Commercial

NASA Selects Team for Aircraft Engine Technology Research 

By | January 26, 2017


The National Aeronautics and Space Administration (NASA) has selected a new aviation industry team to lead an aircraft engine flight demonstration designed to showcase quieter, more fuel-efficient, less polluting engine technology.
 
 
An Airbus A320neo aircraft, powered by Pratt & Whitney's PurePower PW1100G-JM engines. Photo: Pratt & Whitney.
 
 
United Technologies Corporation (UTC)/Pratt & Whitney in Hartford has been selected for NASA's Ultra-High Bypass Advanced Nacelle Technologies Flight Demonstration - part of NASA Aeronautics' research efforts to make commercial airliners more environmentally friendly.

 
The proposed three-year, cost-shared cooperative agreement between NASA and a Pratt & Whitney team, which includes the Boeing Company in St. Louis, Missouri, and UTC Aerospace Systems in San Diego, California, will invest in the design, fabrication, testing, integration, and flight demonstration of a suite of engine technologies that improve aerodynamic performance and reduce overall weight and noise. The challenge is to integrate those technologies into a single structure and apply them to a commercial transport high bypass ratio jet engine advanced nacelle system. NASA's portion of the investment over the three years is about $22 million.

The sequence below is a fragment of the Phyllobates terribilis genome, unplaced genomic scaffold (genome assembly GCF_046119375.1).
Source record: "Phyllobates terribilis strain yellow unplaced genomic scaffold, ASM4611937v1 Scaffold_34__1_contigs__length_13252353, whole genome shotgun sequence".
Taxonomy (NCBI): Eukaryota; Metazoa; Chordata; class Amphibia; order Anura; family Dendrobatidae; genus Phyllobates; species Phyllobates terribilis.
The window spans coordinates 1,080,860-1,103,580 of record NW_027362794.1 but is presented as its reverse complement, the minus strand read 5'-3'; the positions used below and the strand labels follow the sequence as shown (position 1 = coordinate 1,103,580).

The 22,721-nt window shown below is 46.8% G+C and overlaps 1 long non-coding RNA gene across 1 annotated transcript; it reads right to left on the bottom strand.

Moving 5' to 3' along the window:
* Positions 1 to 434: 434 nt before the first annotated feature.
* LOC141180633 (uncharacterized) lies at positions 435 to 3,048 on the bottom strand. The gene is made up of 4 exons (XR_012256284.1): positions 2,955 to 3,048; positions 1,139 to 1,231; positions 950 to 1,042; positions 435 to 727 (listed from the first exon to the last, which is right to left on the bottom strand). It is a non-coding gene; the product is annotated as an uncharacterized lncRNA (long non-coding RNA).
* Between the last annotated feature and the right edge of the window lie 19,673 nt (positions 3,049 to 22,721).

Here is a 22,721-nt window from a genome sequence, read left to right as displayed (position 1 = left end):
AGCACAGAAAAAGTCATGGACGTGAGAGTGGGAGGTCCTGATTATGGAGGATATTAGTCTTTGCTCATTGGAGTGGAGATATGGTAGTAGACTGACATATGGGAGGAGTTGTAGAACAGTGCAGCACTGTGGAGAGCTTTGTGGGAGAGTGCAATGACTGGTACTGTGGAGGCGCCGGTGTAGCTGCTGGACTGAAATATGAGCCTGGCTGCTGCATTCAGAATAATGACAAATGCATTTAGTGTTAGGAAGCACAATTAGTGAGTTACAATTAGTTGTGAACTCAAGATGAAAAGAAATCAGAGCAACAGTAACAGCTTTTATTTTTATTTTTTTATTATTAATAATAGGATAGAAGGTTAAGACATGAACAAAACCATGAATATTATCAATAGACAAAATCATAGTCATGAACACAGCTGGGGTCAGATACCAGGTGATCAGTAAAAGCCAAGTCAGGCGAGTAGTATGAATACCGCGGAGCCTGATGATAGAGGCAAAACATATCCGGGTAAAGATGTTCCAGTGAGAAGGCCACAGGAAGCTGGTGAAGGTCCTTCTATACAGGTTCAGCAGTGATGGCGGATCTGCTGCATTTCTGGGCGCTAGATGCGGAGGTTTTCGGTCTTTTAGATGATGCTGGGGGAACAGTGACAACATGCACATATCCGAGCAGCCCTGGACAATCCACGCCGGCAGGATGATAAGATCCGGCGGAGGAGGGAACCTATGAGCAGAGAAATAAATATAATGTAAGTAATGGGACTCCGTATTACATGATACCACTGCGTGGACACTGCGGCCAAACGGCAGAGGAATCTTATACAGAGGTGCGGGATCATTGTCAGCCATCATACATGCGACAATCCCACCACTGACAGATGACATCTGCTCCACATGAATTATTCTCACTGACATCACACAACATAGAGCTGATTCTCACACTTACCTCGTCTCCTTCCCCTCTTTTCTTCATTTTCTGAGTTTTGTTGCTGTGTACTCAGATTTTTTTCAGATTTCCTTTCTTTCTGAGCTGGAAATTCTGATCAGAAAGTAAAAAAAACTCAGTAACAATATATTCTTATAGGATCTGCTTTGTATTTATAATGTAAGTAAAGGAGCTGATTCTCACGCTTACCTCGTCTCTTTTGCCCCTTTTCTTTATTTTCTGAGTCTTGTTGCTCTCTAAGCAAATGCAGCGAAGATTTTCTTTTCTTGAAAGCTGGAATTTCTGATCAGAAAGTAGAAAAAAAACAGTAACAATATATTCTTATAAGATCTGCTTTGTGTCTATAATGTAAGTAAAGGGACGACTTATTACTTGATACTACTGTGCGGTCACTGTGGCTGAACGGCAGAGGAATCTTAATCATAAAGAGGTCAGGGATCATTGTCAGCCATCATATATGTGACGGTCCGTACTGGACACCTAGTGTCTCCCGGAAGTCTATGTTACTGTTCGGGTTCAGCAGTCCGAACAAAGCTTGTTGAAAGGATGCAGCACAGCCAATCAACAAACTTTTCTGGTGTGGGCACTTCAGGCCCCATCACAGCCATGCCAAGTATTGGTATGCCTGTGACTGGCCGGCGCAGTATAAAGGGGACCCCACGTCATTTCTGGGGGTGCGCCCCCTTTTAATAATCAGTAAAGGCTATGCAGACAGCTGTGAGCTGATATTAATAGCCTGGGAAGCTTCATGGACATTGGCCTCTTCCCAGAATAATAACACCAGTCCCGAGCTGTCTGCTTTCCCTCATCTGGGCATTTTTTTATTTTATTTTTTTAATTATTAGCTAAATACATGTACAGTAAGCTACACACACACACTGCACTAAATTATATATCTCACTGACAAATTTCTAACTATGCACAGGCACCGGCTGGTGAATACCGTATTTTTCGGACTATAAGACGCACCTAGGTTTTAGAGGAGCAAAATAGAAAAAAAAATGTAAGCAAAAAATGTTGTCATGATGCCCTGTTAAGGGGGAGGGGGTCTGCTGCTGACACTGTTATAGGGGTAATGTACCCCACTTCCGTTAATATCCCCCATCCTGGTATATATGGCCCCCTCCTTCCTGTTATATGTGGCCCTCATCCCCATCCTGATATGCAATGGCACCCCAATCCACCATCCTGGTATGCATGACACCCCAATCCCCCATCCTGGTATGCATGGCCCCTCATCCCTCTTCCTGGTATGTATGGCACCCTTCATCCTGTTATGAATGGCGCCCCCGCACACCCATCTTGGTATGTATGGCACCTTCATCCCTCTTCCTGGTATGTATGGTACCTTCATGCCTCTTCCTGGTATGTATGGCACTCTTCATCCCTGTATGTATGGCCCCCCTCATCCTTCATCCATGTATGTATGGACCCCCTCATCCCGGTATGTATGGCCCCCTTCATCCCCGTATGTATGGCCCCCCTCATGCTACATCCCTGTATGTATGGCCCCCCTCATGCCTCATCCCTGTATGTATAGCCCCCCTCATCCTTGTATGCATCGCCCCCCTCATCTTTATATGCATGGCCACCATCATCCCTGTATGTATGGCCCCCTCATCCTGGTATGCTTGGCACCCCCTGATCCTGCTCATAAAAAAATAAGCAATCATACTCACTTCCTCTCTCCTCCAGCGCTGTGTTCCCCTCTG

NASA and the industry team will develop, ground test and take to flight technologies integrated on an advanced compact engine inlet to reduce drag, weight, noise and fuel consumption. Technologies to be addressed include:
 
  • Both active and laminar flow for drag reduction
  • Advanced light-weight composite structures for weight reduction with laminar flow compatible outer mold lines
  • Acoustic liners extended into nacelle lip region for noise reduction
  • Advanced low power anti-ice/de-ice systems compatible with compact inlet and acoustic liners
  • Advanced coatings for abrasion and to reduce insect adhesion
 

The effort will be managed by the Advanced Nacelle Subproject at NASA's Langley Research Center in Hampton, Virginia.  

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